Thegradual shift and decline of our environmental structure has sparked a greatdebate in our society leaving people to question whether or not human activityhas caused this change. In “The Land Ethic”, founding father of environmentalethics, Aldo Leopold, poses the argument that the environment and society are essentiallyintertwined and our actions indeed heavily influence the outcome of ourecosystems welfare. The significance of Earth’s global structure in relation tohuman endangerment towards it has caused stark results and leaves one toquestion their imprint on Mother Nature. Although Leopold establishes what wecan do for the betterment of our land, he does not cover the harmful andrealistic effects that war and poverty cause, which restrains the validity ofhis claim.  It is easy to assume that Leopold’sethical concept is relevant and connected to both todays economical and naturalworld, however, although valid it does not take into account the actual effectsof poverty and war on the land.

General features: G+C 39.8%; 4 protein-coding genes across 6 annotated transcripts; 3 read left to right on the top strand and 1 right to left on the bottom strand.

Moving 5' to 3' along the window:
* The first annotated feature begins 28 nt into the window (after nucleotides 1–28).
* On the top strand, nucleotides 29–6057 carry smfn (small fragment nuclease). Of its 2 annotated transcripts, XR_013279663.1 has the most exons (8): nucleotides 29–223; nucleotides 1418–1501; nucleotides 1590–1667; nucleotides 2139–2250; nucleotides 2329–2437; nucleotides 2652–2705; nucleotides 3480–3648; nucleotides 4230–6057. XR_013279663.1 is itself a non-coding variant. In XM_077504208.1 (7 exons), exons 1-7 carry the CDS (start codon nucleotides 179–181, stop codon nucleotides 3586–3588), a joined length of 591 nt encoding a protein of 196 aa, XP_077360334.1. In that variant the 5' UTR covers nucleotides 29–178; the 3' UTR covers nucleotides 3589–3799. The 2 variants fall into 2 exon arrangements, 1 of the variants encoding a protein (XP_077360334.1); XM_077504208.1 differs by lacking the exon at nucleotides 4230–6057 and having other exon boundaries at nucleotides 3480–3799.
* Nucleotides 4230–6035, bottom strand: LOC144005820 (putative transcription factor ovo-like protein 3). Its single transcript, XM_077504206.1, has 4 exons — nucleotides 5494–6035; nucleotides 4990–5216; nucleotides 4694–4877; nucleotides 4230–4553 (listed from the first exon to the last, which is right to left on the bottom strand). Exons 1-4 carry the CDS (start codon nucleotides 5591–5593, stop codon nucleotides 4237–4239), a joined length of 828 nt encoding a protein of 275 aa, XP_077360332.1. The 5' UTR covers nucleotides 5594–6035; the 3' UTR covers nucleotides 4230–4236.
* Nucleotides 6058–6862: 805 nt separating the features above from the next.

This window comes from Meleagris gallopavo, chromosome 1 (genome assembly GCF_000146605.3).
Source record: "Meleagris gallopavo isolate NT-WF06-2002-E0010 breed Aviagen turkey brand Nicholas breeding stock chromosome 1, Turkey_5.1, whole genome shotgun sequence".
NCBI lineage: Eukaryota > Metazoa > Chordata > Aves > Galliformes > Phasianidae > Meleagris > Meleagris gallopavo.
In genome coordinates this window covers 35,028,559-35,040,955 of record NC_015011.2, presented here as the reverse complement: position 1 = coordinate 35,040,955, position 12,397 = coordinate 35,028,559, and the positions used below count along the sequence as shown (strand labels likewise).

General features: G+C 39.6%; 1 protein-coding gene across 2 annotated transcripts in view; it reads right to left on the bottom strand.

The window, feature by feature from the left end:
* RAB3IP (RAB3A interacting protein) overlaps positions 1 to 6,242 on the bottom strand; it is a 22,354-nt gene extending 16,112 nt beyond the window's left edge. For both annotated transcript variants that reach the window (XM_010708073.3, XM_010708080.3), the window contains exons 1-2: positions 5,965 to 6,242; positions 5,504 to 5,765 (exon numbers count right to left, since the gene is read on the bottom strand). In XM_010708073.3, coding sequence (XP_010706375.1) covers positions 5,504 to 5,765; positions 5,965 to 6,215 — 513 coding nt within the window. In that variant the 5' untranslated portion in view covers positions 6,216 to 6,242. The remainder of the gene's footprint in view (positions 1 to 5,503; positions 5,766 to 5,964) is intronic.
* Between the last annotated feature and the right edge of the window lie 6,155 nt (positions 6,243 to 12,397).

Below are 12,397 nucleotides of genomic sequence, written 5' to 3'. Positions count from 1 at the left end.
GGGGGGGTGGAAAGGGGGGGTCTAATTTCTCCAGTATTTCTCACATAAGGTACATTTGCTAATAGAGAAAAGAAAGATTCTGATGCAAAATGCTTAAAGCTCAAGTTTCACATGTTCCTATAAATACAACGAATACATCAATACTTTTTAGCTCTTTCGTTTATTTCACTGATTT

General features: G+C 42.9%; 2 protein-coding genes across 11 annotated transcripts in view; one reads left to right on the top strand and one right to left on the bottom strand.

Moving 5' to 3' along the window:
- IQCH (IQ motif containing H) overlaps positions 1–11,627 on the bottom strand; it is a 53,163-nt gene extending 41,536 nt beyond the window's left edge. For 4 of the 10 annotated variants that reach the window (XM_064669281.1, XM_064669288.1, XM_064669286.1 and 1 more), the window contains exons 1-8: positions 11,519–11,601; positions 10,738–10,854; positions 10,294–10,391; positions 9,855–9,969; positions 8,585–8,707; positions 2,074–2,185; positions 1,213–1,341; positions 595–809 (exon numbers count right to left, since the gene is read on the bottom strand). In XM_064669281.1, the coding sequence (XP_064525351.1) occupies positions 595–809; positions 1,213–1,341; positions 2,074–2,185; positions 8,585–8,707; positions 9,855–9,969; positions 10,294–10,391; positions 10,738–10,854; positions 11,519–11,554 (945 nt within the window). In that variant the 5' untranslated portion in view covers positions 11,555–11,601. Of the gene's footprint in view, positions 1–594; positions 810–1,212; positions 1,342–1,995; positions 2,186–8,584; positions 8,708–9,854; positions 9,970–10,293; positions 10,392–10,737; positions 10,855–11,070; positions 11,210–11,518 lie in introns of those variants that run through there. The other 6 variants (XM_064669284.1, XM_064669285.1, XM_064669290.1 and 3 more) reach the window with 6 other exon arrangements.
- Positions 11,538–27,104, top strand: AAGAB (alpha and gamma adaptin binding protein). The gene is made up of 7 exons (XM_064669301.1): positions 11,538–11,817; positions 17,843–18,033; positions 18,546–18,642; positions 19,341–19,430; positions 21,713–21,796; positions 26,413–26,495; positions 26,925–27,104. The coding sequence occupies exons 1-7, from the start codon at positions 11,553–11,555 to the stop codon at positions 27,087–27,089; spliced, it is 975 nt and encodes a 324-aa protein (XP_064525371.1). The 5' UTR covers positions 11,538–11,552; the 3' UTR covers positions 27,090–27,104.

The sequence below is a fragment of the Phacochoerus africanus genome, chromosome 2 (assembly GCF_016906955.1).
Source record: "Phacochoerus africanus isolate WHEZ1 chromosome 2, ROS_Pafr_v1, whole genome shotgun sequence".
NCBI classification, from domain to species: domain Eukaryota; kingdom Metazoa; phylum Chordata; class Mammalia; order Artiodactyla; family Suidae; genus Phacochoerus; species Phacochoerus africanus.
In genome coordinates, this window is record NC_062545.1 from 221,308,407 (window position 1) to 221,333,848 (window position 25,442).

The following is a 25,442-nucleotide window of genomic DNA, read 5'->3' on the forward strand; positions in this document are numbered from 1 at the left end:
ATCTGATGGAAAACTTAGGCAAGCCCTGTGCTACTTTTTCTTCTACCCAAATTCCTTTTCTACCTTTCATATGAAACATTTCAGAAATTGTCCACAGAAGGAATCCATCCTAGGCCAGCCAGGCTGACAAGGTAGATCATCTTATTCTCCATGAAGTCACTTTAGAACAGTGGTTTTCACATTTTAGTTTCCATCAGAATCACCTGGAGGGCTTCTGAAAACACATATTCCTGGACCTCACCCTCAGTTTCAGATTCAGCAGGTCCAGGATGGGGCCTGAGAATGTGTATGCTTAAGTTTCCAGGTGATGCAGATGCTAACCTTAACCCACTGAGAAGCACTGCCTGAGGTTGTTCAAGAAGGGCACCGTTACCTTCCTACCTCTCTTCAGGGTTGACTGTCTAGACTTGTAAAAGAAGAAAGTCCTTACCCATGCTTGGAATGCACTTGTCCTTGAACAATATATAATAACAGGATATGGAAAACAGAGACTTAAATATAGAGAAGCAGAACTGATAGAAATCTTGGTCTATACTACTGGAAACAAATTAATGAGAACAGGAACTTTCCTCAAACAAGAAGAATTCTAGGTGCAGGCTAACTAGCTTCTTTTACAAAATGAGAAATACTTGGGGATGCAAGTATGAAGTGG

When it comes to the harsh but true reality,there is a gray-area between what is ethically right and wrong due to theprogression of war, terror, and destitution on the world’s environmentalstructure. We as society want to nullify ethical stewardship by doing our partto better our land, however, personal, political, and social interferences cangreatly impact our notions and this is a topic Leopold failed to acknowledge. Ethical standards seek to define what isright and wrong. Our direct impact with the natural world is crucial in theshaping of our ethical self-interest and well-being, Leopold personallyrecognized that his dream of a widely accepted set of values and beliefs isbased on the sole worth of caring for the environment. He established the benefitsof what it is for both the people and the land, and to do so we must evolve by differentiatingthe key connections between the two aspects of nature and community.